Wednesday, January 20, 2010

Alien Ice - Cleveland Deep Freeze

© Stuart Pearl 2010 (Click Image to Enlarge)

I was just a few miles from downtown Cleveland.. And yet the landscape resembled a frozen moon. Bizarre shapes surrounded me in the 15 degree weather as I slowly hiked across the icy boulder field.

It had been at least 10 years since I'd last visited Cleveland's Edgewater Park Beach. Back then it was sunny and 85 degrees. Surf sprayed across the rocky beach as I strolled in shorts and shirtsleeves back then.

Today I wore a flannel shirt, fleece vest, parka, hat, hood and earmuffs. The cameras were not so well protected and the batteries died after 90 minutes.

A thin coat of bright powder covered uneven ice and it was difficult to find a safe pathway. The setting sun glared off trunk shaped icicles and caused deep shadows between the shoreline boulders.

Some of the structures resembled sea anemones, pointing skyward, in search of aerial plankton.

The odd thing was the twisted nature of these lakeshore stalagtites. In Early January while the lake was cold but still unfrozen, the high winds must have whipped the surf spray at an angle across the trees and shrubs. Ice then formed as the wind-driven droplets twisted around branches and trunks causing the extraordinary patterns.

Other structures resembled spiked leviathans foraging across the boulder strewn landscape.

With Lake Erie to the north, a few lone shrubs still manage to rise from the snow and ice.

Although the landscape fascinated me in the warm, late afternoon light, I was curious how it would appear under cooler, early morning illumination.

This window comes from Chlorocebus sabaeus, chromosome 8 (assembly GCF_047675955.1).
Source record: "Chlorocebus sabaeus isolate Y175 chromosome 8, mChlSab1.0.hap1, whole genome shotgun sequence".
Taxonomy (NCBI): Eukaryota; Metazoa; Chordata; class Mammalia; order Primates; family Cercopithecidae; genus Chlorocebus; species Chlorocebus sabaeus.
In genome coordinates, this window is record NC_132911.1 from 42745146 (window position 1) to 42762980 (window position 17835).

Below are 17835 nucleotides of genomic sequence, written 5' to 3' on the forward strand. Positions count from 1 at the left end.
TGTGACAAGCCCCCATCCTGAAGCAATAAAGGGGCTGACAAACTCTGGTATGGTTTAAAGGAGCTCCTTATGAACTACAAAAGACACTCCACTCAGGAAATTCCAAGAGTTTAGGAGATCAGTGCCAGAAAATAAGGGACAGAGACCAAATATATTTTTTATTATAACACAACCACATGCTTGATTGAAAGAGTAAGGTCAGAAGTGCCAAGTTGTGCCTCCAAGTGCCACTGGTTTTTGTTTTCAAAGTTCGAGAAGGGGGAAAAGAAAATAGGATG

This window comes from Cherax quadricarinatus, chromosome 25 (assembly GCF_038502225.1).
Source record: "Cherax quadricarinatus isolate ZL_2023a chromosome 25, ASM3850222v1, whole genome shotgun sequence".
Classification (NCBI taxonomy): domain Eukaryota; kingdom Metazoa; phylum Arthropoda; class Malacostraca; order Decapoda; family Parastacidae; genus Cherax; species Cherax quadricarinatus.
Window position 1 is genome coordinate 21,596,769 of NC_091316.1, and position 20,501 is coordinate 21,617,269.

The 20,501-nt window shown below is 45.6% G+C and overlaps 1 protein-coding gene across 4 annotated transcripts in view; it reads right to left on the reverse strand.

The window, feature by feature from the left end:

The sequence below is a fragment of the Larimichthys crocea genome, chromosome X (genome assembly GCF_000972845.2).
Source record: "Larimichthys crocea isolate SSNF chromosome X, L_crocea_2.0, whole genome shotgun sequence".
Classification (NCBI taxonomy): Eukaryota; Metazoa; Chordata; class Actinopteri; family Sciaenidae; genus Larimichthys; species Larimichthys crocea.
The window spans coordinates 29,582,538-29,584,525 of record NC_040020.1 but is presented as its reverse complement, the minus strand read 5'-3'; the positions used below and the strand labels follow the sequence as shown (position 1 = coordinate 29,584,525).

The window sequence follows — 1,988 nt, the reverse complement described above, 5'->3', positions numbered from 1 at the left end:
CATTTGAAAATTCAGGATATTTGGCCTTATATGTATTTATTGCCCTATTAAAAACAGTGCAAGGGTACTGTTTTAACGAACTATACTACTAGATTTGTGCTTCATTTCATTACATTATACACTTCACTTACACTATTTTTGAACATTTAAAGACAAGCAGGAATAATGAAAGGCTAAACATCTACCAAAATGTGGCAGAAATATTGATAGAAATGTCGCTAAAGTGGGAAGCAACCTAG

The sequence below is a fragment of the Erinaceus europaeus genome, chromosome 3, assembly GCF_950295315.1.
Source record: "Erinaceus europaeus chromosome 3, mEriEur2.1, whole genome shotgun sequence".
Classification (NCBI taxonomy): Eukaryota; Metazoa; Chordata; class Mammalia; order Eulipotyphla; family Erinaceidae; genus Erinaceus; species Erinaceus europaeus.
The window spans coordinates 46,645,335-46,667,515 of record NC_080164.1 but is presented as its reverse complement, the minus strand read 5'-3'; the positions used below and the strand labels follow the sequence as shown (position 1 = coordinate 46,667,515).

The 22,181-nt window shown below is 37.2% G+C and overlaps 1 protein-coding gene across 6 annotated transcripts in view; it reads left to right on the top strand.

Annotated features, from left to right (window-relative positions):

Returning two days later at 7:15, I encountered a bleak overcast sky with just the faintest morning glow. The quality of the light was completely different from Saturday's high contrast sun, with an emphasis now on the blue part of the spectrum.

You can see an enlarged slide show of these images by clicking HERE.

Sunday, January 17, 2010

The Buck Stops Here

© Stuart Pearl 2010

And a number of his friends often join him. Sometimes we'll have as many as eight deer grazing our myrtle beds, hosta plants, and other shrubbery. And during the warmer months they do this seeminlgy oblivious to the racket of yard equipment and neighborhood traffic. Who needs hamsters?

Our lot is bordered by a small wood to the east. To the back are 850' deep properties. This provides some degree of cover and safety for the adult deer. They and their young will often visit for a while, dining on our ornamentals during the summer, or digging in the winter snow for any greenery.

Our property is situated between two local park systems. To the West we have the Euclid Creek Metropark and off to the East is the North Chagrin Reservation.

Some feel the deer travel between the two parks depending upon food supply and the pressures from human activity. Either way we have daily sightings. We've actually see more wildlife in our backyard than we have during our visits to the Adirondack, Shenandoah and Smoky Mountains.

Monday, January 11, 2010

Thank You!

© Stuart Pearl 2010

Fundraisers remind my of my high school PTA days, the time I spent as a Band Parent, and my years in the Jaycees. Projects are very gratifiying when they generate profit for a good cause.

This is the second year that the Cleveland Sight Center has been kind enough to use one of my photographs for their Holiday card sale. I want to thank everybody who purchased any of the cards that were offered this year. They earn revenue for critical projects, and I get some greeting cards.

Although sales were down slightly from last year, "Arch Reflections" was the top seller for 2009. Of 55,242 cards sold, it accounted for 12,582 of total sales.